Regulatory delay closes San Onofre
Both reactors at the San Onofre nuclear power plant in California are being retired due to the lengthy and uncertain regulation surrounding their return to service.
“We have concluded that the continuing uncertainty about when or if San Onofre might return to service was not good for our customers, our investors or the need to plan for our region’s long-term electricity needs,” said Ted Craver, chairman and CEO of Edison International – the parent company of San Onofre owners Southern California Edison (SCE).
The plant’s problems began in January 2012 with a fault in one of two new steam generators installed as part of an uprate and modernization program of unit 3. The reactor shut down automatically when a minor amount of radioactive material was detected coming from a worn tube in the steam generator, but the radiation aspect of the issue led to the mobilization of an anti-nuclear campaign against the plant, its majority owner Southern California Edison (SCE), and Mitsubishi Heavy Industries which supplied the faulty component.
The issue with unit 3 is exacerbated by the outage at unit 2, which has been kept from restarting from maintenance because it shares the same steam generator design, although tube wear and vibration issues have been found to be less serious. SCE proposed to restart unit 2 at reduced power to provide an additional safety margin for the steam generators, but the Nuclear Regulatory Commission’s (NRC’s) review processes have so far taken eight months without reaching any conclusion.
Around 900 jobs will be lost with the closure of both units as SCE scales back its plant workforce from 1500.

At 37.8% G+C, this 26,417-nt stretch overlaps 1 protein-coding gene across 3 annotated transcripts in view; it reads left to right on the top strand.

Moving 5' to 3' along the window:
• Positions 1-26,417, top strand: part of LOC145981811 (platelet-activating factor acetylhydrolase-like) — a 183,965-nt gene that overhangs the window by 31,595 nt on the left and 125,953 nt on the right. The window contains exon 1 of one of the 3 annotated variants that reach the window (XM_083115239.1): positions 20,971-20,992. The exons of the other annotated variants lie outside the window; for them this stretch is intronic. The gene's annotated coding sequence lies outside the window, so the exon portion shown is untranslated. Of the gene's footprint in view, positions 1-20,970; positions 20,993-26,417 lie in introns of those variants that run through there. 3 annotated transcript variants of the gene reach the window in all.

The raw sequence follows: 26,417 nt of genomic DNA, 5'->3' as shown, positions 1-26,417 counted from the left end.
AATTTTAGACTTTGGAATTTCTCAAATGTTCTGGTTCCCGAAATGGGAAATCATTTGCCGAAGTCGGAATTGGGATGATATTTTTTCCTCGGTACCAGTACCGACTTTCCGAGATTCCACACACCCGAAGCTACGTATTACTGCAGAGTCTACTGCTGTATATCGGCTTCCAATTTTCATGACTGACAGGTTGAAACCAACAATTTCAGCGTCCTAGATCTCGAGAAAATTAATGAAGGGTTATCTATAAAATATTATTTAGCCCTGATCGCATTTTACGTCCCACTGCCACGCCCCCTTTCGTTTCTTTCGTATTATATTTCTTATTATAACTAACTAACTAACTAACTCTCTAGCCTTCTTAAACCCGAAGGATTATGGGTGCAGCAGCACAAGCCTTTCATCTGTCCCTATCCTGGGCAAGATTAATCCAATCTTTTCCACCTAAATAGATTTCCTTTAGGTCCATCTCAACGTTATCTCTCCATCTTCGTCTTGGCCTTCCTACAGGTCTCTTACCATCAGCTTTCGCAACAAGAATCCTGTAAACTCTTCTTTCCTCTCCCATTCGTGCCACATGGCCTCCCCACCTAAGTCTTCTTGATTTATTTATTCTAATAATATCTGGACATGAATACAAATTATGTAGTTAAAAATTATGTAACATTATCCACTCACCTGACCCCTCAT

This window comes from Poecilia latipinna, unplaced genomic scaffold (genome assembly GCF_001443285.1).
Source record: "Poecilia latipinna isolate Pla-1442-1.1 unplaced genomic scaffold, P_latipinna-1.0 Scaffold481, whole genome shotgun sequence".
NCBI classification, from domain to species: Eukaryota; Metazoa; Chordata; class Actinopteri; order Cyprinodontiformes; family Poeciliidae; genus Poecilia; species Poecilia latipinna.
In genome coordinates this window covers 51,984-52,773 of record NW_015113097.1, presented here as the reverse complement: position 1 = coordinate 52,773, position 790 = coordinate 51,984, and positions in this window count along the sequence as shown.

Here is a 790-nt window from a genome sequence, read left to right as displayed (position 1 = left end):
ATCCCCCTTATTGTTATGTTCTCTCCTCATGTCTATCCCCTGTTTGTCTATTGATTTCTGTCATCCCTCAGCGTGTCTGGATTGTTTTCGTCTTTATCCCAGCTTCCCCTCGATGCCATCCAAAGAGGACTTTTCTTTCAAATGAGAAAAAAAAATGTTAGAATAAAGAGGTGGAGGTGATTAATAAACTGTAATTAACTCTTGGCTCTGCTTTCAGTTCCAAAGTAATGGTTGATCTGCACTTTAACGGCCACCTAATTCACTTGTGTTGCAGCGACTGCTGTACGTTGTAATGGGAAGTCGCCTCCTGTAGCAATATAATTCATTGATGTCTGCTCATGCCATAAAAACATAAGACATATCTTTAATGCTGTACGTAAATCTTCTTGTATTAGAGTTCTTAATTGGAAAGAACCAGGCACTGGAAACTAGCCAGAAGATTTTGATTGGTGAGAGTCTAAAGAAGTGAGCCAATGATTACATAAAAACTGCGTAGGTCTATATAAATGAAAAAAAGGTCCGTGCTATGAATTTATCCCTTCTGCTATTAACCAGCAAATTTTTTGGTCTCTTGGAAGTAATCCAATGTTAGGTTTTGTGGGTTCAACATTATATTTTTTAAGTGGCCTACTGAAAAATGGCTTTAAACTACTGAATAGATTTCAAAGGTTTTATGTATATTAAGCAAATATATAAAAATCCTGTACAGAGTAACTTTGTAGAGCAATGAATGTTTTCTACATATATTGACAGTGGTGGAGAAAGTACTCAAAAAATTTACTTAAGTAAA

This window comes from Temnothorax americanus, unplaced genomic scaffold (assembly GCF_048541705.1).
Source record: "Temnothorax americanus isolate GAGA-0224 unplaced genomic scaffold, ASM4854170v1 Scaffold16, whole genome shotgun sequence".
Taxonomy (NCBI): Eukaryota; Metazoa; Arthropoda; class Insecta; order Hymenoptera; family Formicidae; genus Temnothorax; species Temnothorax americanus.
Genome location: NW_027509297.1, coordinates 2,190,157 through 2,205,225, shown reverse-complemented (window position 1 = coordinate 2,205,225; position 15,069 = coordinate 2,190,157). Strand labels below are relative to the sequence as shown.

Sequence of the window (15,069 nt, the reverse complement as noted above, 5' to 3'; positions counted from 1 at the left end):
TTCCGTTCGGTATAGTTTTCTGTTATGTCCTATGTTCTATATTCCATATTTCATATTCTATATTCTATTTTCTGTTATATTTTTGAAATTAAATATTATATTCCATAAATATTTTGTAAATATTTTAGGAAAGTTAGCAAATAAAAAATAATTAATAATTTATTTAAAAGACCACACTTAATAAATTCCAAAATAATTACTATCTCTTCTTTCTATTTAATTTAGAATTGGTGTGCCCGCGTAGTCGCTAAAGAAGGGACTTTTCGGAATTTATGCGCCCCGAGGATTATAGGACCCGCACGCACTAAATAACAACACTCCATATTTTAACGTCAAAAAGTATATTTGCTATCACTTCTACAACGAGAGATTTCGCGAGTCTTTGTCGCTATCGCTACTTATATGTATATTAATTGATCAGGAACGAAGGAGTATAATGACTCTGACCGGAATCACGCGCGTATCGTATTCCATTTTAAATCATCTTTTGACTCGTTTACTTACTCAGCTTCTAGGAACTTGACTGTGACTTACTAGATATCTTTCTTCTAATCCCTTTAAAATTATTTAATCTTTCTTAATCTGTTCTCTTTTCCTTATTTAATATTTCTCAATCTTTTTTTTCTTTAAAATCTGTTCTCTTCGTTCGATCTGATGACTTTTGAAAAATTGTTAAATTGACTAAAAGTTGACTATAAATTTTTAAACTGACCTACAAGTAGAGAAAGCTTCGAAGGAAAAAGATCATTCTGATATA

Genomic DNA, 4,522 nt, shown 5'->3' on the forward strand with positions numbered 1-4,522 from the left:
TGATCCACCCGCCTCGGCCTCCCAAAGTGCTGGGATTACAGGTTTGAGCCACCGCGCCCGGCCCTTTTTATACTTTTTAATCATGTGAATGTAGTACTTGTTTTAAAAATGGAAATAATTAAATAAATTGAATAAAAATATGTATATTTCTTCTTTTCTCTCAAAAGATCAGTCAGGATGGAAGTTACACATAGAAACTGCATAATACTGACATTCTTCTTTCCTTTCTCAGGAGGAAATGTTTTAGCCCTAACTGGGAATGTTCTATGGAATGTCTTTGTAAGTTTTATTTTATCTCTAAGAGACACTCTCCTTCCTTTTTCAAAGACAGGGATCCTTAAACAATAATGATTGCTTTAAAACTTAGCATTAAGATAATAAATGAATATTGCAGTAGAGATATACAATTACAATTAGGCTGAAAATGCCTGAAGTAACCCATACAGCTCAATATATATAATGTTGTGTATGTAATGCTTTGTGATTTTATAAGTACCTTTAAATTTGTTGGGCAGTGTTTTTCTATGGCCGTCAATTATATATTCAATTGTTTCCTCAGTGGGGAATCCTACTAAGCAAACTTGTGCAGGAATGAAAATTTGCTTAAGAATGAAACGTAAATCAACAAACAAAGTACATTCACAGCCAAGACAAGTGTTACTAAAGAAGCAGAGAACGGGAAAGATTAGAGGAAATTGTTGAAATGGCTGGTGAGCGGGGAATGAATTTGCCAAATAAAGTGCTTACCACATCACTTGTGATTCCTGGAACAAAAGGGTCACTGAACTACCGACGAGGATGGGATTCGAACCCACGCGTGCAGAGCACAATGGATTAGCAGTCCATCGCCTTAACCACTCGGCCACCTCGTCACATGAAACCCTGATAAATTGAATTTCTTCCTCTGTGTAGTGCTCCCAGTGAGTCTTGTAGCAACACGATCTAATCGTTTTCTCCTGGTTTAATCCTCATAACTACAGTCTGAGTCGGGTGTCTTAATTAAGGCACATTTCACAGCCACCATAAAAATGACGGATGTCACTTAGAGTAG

Now, said SCE, decisions by the NRC’s Atomic Safety and Licensing Board have “created further uncertainty,” adding that “additional administrative processes and appeals could result in delay of more than a year.” During this time, SCE would have to purchase replacement power for its customers as well as maintain the plant in a state of readiness to operate.
SCE said it cannot afford to wait for permission to restart unit 3 without income from the operation of unit 2. The reactors produce 1080 MWe and 1070 MWe respectively and have licenses to operate until 2022. During this period the units would have avoided over 7 million tonnes of carbon dioxide emissions compared to the gas generation likely to replace them.
Around 900 jobs will be lost with the closure of both units, said SCE, as it scales back its plant workforce from 1500. “This situation is very unfortunate. This is an extraordinary team of men and women. We will treat them fairly,” said Pete Deitrich, chief nuclear officer of SCE.
The wider region will be affected by a tightening balance of power supply and demand. “Thanks to consumer conservation, energy efficiency programs and moderate summer, ther region was able to get through last summer without electricity shortages. We hope for the same positive result this year, although generation outages, soaring temperatures or wildfires impacting transmission lines would test the system” said Ron Litzinger, SCE president.
San Onofre is owned 78% by SCE, 20% by San Diego Gas and Electric and 2% by the city of Riverside.
Source: World Nuclear News